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Old 11-25-2017, 01:41 AM
Jeff Lichtman Jeff Lichtman is online now
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IR thermometers allow you to calibrate for emissivity. You could get each boat to a known temperature and then calibrate the thermometer to it. Once you have the calibrations, you can measure the temperature of each boat accurately regardless of color.
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  #16  
Old 11-27-2017, 02:55 PM
blood63 blood63 is offline
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Originally Posted by Napier View Post
Incandescent lamps radiate most of their energy in the infrared. You don't really know how good an absorber each of your surfaces is in the infrared. Try the experiment with LED lamps. As beuwulff points out there are many possible issues, but this particular one might be a good first place to look.
I did repeat this experiment with a fluorescent bulb and I did not see a temperature change in either container. Maybe a few degrees but not significant and the same for both.
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Old 11-28-2017, 09:24 AM
watchwolf49 watchwolf49 is offline
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Originally Posted by blood63 View Post
I did repeat this experiment with a fluorescent bulb and I did not see a temperature change in either container. Maybe a few degrees but not significant and the same for both.
Here's a cute diagram that explains why fluorescent is the worst choice ... it has very narrow bands where it emits visible light and almost none at all in the IR ...

Try a halogen light next time ... or like I mentioned up-thread, use sunlight ...

Last edited by watchwolf49; 11-28-2017 at 09:25 AM.
  #18  
Old 11-28-2017, 09:50 AM
Chronos Chronos is offline
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Emitting almost none at all in the IR is exactly what the OP wants, because he's afraid that the IR emissivity of the paint was different from its visible emissivity.
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Old 11-28-2017, 01:19 PM
Quercus Quercus is offline
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Emitting almost none at all in the IR is exactly what the OP wants, because he's afraid that the IR emissivity of the paint was different from its visible emissivity.
Which is logical. The problem is that since the fluorescent doesn't emit any IR, it emits almost no power compared to the incandescent (at about the same brightness).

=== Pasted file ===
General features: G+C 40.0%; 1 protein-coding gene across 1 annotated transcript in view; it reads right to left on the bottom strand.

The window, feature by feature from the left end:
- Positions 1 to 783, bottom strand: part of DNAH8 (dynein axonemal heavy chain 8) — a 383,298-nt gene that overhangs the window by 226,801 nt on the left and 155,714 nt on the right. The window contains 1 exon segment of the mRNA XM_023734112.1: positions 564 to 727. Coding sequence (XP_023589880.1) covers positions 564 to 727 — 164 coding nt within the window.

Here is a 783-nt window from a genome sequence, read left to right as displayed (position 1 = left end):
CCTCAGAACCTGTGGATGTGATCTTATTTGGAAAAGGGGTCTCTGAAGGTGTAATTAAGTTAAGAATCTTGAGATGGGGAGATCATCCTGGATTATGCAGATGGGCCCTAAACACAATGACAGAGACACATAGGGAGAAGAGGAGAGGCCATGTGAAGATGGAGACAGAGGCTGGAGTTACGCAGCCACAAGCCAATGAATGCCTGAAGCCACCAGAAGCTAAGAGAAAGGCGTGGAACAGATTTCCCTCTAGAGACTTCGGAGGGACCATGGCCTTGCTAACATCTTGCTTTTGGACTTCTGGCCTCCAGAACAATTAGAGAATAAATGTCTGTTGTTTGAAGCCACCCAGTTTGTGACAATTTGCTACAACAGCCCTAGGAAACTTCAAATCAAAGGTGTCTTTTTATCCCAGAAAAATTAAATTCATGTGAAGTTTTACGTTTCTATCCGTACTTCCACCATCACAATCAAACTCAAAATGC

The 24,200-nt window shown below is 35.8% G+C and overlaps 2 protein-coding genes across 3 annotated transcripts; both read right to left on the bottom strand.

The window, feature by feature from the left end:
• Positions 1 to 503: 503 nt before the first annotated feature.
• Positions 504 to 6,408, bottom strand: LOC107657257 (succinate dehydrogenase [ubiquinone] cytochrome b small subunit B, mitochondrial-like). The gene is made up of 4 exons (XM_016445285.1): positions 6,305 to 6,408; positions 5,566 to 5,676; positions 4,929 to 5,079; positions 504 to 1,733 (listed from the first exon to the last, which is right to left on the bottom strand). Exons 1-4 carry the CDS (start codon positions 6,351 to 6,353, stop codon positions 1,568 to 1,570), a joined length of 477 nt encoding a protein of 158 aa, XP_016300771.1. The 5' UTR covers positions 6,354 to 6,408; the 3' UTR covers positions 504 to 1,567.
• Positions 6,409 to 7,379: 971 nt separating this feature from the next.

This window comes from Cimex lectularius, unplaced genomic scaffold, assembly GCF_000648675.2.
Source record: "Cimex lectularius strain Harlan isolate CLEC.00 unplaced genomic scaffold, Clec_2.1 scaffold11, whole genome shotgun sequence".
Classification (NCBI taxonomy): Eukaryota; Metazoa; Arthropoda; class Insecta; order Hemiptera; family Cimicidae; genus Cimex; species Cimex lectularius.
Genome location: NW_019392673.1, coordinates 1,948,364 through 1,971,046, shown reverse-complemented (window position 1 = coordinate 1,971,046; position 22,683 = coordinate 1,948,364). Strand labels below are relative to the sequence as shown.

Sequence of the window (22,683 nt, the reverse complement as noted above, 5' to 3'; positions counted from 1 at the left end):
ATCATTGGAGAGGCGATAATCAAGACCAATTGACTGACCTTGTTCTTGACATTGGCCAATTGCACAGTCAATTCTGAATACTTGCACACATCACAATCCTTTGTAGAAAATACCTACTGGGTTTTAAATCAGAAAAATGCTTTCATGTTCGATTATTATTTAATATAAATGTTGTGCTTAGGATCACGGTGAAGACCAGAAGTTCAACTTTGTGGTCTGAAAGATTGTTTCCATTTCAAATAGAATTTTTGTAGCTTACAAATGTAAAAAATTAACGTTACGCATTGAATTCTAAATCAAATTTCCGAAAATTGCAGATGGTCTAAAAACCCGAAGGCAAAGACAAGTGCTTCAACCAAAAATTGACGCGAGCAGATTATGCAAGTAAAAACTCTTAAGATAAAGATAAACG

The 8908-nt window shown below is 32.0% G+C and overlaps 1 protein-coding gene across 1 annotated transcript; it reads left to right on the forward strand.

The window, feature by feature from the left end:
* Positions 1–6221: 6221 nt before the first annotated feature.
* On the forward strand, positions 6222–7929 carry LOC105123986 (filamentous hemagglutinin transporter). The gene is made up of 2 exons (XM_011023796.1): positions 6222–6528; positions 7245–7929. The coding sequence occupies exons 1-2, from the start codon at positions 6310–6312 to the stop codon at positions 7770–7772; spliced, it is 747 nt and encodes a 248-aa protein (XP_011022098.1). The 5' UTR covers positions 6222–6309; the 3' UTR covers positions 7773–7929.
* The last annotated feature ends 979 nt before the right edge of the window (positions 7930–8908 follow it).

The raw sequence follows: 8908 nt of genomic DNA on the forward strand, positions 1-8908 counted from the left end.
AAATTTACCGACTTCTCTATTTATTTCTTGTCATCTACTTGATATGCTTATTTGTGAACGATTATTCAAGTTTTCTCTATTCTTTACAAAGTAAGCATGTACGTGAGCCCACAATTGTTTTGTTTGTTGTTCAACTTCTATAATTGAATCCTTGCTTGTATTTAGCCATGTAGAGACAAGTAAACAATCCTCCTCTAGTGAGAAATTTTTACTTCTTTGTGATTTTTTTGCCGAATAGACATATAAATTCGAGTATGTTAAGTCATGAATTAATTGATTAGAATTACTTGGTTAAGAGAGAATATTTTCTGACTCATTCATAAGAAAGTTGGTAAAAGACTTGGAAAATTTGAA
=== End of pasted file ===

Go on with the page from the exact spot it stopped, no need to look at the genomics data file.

To get the same heating power as a single 60W incandescent bulb, he'd need huge banks of fluorescent bulbs (and even more LED bulbs).

Plus, I think visible light is reflected better than IR, so if all the heating is through visible spectrum, you need even more power.
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Old 11-28-2017, 05:56 PM
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Wrong time of year to do it, but a special feature of sunlight is that most of the energy at the earths surface is in the visible wavelengths (handy that). So objects that /look/ black absorb more sunlight than objects that /look/ white. And the sun is major power source putting out a lot of energy (even after a lot of the energy has been filtered out by the atmosphere). If you get clear summer days, maybe try it again just before or after summer break.
  #21  
Old 11-28-2017, 07:02 PM
scr4 scr4 is offline
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If I were doing this, I'd probably take two small pieces of metal (e.g. sheet metal cut to identical size, preferably aluminum because it has a fairly good thermal conductivity and fairly low heat capacity), attach temperature sensors to the back with epoxy, and paint the front - one black, one white. And put them both on an insulating surface (e.g. Styrofoam). And take them outside to be illuminated by direct sunlight.

Or better yet, paint one black, and leave the other one bare metal. Bare metal has low absorptivity and low emissivity, which means it absorbs very little visible light and IR.

If sunlight weren't available, I'd try LED lamps. Not flashlights or desk lamps, something more serious. Like a floodlight.

Last edited by scr4; 11-28-2017 at 07:05 PM.